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Need some inspiration? Here are two reflections on photographs by two children. The first is just ten years old, the second is seventeen.
This boy looks like he is so happy. No matter what.
I get upset because he looks very poor. He is very bony, he doesn’t have a t-shirt and has been wearing those shorts forever. He looks like he hasn’t eaten in a very long time.
He is also in a very deserted environment. I wonder how long it takes for him to get water and walk all the way back.
And yet he is smiling such a happy smile.
This picture makes me feel a bit awkward, because we have so much and he has so little. I feel bad that we ask our parents to buy us things. We always want more.
If I could speak to him, I would ask him if he wanted any water or anything to drink. I would ask him how he sleeps at night and what kind of food he eats. I would ask him if he is alone, and where his family is. I would ask him how he crossed to Bangladesh, how long it took, and how he did it.
I would tell him my name and I would say that if he wanted, he could come and stay with us. I would tell him that he looks like my little cousin.
When I hear that he is stateless, it makes me think ‘how can you not have a country?’ Everybody has a country! If you didn’t have a country, you wouldn’t be born on land. You would be born at sea, and all your parents and ancestors would also have been born at sea. If you or your parents were born in Burma or Bangladesh, you should have a country. This is unfair. You can’t force people away from their country because of a name. Just because you are Rohingya. What if the future president was to be a Rohingya and you didn’t know it? What if a good citizen was born and you just pushed them out because they were Rohingya? I don’t think it is fair to judge a person by his name.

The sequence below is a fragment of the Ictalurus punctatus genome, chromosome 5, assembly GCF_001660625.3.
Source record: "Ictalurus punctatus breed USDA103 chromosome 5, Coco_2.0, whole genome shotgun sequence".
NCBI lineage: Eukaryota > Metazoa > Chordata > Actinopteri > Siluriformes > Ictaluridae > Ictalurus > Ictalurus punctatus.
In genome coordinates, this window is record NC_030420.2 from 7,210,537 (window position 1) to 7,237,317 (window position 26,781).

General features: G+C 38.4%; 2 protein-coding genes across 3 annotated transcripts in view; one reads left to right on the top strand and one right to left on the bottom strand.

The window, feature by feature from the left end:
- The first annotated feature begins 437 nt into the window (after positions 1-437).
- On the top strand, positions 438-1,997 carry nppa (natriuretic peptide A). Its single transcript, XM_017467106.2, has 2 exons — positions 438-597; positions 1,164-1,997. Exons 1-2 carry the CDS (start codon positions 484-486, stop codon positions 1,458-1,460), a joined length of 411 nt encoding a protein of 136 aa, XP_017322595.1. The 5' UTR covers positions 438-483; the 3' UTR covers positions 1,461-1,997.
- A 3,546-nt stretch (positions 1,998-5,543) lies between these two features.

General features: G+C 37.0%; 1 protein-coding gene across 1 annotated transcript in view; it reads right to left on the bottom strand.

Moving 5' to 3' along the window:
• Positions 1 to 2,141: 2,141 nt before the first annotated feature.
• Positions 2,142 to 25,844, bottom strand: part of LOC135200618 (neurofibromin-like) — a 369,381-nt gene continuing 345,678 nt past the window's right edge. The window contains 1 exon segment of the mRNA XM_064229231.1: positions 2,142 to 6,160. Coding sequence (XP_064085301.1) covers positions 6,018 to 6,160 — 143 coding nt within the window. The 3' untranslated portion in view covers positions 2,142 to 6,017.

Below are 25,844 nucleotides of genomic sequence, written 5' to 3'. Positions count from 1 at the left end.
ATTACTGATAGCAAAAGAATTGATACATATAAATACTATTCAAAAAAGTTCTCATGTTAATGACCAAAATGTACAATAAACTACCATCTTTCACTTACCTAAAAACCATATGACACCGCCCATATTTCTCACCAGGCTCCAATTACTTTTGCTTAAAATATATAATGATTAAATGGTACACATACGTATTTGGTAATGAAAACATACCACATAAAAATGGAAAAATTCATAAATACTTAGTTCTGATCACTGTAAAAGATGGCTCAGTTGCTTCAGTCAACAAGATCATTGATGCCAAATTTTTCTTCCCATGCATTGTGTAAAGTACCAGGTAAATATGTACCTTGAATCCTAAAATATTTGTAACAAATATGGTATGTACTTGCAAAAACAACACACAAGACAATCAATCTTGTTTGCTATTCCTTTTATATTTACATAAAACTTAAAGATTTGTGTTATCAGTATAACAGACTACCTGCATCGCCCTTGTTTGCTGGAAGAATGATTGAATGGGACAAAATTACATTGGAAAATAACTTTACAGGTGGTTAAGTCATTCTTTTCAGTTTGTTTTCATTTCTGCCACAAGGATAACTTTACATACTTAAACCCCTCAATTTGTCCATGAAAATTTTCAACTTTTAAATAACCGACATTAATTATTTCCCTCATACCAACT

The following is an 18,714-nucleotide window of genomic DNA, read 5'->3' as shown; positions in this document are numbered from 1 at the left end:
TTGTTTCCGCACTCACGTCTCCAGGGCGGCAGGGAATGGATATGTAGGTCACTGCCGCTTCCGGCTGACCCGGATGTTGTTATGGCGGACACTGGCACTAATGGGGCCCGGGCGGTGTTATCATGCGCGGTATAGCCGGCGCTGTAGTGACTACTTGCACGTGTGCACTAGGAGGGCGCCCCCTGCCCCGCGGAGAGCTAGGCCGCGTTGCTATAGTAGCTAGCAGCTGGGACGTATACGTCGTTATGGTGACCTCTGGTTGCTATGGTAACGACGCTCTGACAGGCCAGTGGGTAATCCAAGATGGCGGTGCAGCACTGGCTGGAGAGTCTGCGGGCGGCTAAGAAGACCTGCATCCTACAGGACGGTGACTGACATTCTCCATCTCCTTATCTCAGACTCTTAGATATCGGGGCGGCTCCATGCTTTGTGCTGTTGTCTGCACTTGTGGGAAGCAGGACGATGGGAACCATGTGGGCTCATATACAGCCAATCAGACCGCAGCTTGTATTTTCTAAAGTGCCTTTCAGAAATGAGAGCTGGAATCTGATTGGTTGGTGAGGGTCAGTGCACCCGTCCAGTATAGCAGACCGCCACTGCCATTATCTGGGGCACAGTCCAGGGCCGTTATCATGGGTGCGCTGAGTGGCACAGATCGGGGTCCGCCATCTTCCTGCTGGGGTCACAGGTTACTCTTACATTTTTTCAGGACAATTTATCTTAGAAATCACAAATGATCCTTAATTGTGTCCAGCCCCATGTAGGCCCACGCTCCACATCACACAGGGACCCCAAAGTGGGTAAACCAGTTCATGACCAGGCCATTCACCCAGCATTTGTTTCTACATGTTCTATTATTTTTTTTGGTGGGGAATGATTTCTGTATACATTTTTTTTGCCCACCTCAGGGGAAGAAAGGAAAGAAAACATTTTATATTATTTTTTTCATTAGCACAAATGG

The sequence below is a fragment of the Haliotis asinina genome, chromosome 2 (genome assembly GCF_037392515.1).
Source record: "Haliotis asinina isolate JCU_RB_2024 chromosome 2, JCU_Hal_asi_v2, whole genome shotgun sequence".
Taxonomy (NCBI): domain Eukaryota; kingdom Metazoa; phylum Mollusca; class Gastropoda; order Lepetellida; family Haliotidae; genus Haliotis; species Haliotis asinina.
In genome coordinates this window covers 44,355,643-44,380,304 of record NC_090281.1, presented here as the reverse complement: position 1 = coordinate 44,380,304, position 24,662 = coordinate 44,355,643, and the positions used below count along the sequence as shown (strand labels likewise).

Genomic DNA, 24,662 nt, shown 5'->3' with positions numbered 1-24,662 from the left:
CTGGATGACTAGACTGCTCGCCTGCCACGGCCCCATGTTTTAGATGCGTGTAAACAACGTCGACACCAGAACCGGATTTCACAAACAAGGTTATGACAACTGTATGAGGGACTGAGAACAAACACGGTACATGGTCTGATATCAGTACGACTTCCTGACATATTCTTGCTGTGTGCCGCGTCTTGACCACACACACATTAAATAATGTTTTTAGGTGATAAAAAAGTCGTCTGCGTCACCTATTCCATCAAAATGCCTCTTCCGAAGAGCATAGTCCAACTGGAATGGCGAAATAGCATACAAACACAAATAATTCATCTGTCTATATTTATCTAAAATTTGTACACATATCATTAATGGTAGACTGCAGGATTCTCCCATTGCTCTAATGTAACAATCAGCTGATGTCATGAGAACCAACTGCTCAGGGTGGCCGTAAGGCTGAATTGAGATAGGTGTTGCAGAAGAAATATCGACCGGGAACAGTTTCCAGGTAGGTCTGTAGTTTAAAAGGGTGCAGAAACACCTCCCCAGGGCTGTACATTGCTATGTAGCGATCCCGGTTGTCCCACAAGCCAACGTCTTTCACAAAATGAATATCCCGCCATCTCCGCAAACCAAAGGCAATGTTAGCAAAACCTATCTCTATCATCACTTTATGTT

I guess you can’t find anything good in a place like that. I guess if you were born like that and grew up like that, you would be more used to it. But if I was in that situation it would be very difficult.
I don’t know if I would be able to smile like him.
Knowing the dangers on land, where they can be arrested for working illegally, and at sea, where they can drown, these men set out to collect shrimps on a cloudy day, hoping to make some money to feed their families.
The three men depicted in this photograph are zoning out into the sea with a sense of familiarity. Maybe their thoughts travel to the days they spent on it when migrating to Bangladesh, or to the horrors they came across upon the deadly sea. Or maybe they are admiring it, for all the things it has given to them that the land does not; transportation, food, a place to live. Perhaps, the sea is the only place these stateless men can call home.
This picture is strong in the elements of perspective, light, and shadow, and movement. Each of these elements helps to depict the disposition of the men. The waves of the sea and the motion of the clouds can represent the passing of the bad and good times, while the stillness of the men may represent the silence of hope. The photographer was able to capture that one single moment when everything just stopped around them, while they stood still, contemplating life, wondering where it will take them next.
The sea holds the stories of many more Rohingya men, women and children who have crossed it, many of whom have drowned on their way to the borders of Bangladesh, Thailand, Malaysia and beyond.
Overall, the issue of the Rohingya is a crucial one, and is not talked about as much as it should be. As a Bangladeshi, I feel deeply disturbed that we as citizens of a “democratic” country have no say in how we want a crisis like this to be managed. This injustice, this inhumanity, it brings a nation down, rather than holding it up. Bangladeshi culture is always seen as being welcoming and accepting of others. So it is very disappointing to see how little importance these helpless people are given.
We must change the way the Rohingya are treated. For more people to actually feel the need to make change, they must be able to connect with the emotions of these Rohingya and empathise with them. Saiful Huq Omi’s photographs help us to do this.